And this brings me to the connection between the ‘deal of the century’ and Iran. From the point of view of Israel, the real problem in the Middle East, as everyone should know by now, is Iran. Perhaps you remember Netanyahu standing in the Houses of Congress inciting action against Iran. But he did not get the kind of response he was seeking, because that was during the presidency of Barack Obama, who represented the policy of that section of the ruling class which was interested not in forcing Iran to cave in, but in making some kind of deal; in managing American global decline in a more gentle way.
But now we have Trump, who, as you know, has withdrawn from the nuclear treaty with Iran, and is trying to compel Tehran to capitulate. This accords entirely with Israeli interests. Not that he is doing it because it is in Israeli interests, but because it is part of a general policy to undo whatever Obama did (for example, Obamacare and the Paris convention on climate change). So this happens to be in the interests of Israel, which wants to bring this serious rival for influence in the Middle East to its knees.
Some people regard Iran as an anti-imperialist country, but I think this is rubbish. However, the Iranian regime is indeed an obstacle to US influence and to the wider American camp in the region. So, for that reason, there is a possibility that Iran will be attacked at some point.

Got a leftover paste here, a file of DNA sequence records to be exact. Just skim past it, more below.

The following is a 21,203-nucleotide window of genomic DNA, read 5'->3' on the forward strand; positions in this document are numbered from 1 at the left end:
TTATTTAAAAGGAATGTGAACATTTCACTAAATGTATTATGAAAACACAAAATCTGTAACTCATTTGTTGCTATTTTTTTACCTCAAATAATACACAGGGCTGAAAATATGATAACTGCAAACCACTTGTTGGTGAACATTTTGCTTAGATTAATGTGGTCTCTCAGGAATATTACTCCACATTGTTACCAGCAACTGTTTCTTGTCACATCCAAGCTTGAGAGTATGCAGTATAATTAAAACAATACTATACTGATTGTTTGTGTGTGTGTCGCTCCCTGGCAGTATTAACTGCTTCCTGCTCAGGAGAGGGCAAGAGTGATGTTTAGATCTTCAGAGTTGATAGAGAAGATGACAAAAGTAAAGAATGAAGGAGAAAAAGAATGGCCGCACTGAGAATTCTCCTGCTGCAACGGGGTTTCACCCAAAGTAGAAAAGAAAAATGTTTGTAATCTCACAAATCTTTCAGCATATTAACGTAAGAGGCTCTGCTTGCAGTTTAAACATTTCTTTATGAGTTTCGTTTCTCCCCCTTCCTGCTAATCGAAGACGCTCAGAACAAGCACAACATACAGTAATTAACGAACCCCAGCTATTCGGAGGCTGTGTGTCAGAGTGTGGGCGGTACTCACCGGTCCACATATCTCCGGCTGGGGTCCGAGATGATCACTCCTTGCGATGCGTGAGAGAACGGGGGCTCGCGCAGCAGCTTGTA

As I have said, for its part Israel wants to bring down a rival power in the Middle East which is not subject to Israeli hegemony. But there is an additional reason: a war with Iran would be a useful context in which to perpetrate ethnic cleansing - Israel’s means of securing the one-state reality. Israel wants one state in the whole of Palestine, but one without a large Palestinian Arab population. So it needs a way of getting rid of a large part of that population, which is not fulfilling any useful role from the point of view of Zionist colonisation.
So this is the context, but is it going to happen? The future is unpredictable - we live in an uncertain world. But there is going to be strong pressure in this direction. Of course, from Israel’s point of view, the involvement of the United States will be essential. It is inconceivable that Israel would launch a war against Iran without US support. Israel needs the global superpower to prepare the way, or else it would suffer major casualties. Israel could be directly involved as a junior partner, or simply cheer from the sidelines, as was the case in Iraq.
The reason I keep saying this is because our role is to mobilise opinion. We need to make people aware of this danger: that war in the Middle East - and specifically against Iran - is a possibility.
. See, for example, Jonathan Cook’s ‘Trump’s “deal of the century” won’t bring peace - that was the plan’, January 29: www.jonathan-cook.net/2020-01-29/trump-deal-israel-no-peace.↩︎
. See ‘Zionism: quest for legitimacy’ Weekly Worker September 18 2014.↩︎
. The American Prospect January 30: https://prospect.org/world/don’t-call-it-a-peace-plan-israel-palestine-trump.↩︎